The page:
A frequently breathtaking work of mixed-media storytelling.

Outside of fighting for your life (some boss fights are surprisingly tough), the most striking element is how this time around the story itself is a puzzle, the player taking part in piecing it together, detective-style. Instead of a quest list or objective screen, you haveSaga’s 'Mind Place’ (apparently different from a ‘Mind Palace’) and Alan Wake’s extra-dimensional ‘Writer’s Room’, both reachable with the press of a button. These are interactive menus that act as a navigable space, a pleasingly tactile way of sifting through the game’s lore and the story’s various twists. As Saga, you piece quests together on a case board, compiling evidence. In Wake’s chapters, it’s a ‘Plot Board’, where you change pieces of a scene to solve puzzles, as editing a scene edits the environment around you. It feels appropriately ritualistic — sequences where Saga profiles people seem more like communing with the dead than psychological analysis. It’s all aided by slick presentation — with an instantaneous switch between the real world and these locations, it’s striking gamification of the mental processes that we could only see passively in the first game.

The world itself also feels like a puzzle: its levels are all strange liminal spaces, the world subtly shifting to throw you off balance. Furthering that uncanny atmosphere is its transitions between its incredibly detailed and expressive in-game animation and live-action performance, often overlapping the two. Like in ControlAlan Wake II interpolates video footage of real actors, superimposed over the game environment. At a time where cinematic games rule the AAA space, Alan Wake II stands out as one with a genuinelyexperimental visual ethos. Appropriately for a game about fighting the darkness with light sources, it leans on areas that turn single light-sources into its own kind of horror: it feels like there’s something lurking around every corner, and the cold neon lights of Alan’s nightmare NYC stand out all the more, contrasted with the warm pine forests and mountains (and quirky towns) of Bright Falls. Alan Wake II is technically impressive, too, particularly in the immediacy when switching to the Writer’s Room and Mind Place, as well as the moments where Wake rearranges the world around him. Even in performance mode (which loses some visual definition in favour of a solid 60fps), its gorgeous production design makes for some of the prettiest imagery of the year, spectacular to behold even at its most unnerving.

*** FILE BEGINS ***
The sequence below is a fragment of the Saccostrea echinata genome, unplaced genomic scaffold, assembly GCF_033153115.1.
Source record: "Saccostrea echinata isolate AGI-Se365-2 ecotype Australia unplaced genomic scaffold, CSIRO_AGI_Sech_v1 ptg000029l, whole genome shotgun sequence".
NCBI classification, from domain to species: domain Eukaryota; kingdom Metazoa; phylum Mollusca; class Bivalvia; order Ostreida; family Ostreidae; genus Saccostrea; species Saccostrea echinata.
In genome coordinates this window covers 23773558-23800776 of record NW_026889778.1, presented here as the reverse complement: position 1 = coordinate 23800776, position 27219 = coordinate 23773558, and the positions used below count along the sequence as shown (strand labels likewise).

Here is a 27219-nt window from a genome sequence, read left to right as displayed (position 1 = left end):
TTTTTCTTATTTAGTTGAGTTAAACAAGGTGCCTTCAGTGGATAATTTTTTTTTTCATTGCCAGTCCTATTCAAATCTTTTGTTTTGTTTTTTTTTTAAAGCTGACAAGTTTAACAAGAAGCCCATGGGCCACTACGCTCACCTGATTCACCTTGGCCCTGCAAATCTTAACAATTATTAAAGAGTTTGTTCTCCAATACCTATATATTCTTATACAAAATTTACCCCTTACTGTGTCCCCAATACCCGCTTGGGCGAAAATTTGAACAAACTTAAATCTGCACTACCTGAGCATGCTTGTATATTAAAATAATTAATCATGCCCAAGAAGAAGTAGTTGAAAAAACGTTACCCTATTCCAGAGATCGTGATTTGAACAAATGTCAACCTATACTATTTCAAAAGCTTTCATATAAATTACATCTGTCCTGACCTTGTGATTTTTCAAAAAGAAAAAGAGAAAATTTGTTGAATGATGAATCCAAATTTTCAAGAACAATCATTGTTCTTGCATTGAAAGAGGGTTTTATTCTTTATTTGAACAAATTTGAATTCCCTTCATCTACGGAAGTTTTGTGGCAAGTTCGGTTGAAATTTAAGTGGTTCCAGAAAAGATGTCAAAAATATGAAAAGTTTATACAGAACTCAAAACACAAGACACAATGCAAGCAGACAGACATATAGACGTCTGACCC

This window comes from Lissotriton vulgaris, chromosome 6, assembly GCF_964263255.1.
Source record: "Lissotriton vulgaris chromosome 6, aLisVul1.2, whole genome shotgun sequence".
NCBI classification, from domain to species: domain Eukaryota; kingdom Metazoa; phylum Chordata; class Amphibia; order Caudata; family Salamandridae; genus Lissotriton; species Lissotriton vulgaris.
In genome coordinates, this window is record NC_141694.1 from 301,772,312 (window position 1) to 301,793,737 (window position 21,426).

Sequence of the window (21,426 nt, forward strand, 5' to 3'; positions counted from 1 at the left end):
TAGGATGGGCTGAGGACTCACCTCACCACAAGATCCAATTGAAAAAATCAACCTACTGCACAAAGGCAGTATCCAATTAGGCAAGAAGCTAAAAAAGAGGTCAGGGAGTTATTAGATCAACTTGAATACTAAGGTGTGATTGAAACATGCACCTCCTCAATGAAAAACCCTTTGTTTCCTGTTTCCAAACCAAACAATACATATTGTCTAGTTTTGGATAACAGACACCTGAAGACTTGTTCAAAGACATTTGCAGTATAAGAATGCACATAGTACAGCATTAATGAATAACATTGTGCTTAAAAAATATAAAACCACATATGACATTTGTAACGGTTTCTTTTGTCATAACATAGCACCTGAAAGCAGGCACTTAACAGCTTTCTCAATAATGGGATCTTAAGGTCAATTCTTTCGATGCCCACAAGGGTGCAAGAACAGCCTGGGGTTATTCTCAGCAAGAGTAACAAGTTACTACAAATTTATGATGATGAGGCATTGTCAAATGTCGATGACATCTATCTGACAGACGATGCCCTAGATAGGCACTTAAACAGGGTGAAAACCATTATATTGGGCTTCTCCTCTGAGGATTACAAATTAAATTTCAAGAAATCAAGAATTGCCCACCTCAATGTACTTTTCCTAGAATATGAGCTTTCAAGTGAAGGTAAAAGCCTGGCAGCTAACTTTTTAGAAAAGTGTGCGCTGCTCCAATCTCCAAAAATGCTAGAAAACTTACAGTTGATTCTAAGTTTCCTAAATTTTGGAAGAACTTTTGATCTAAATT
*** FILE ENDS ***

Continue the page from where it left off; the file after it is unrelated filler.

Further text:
Alan Wake II is a frequently breathtaking work of mixed-media storytelling, not just a game that aspires to become cinematic or televisual or even literary, but one that asks how it might integrate those different artistic languages, how gameplay can experiment with and transform the storytelling experience, and how environmental design and (often literal) gameplay loops can reflect a character study. If it’s all going to be as ambitious as this, we hope the Remedy-verse keeps on expanding.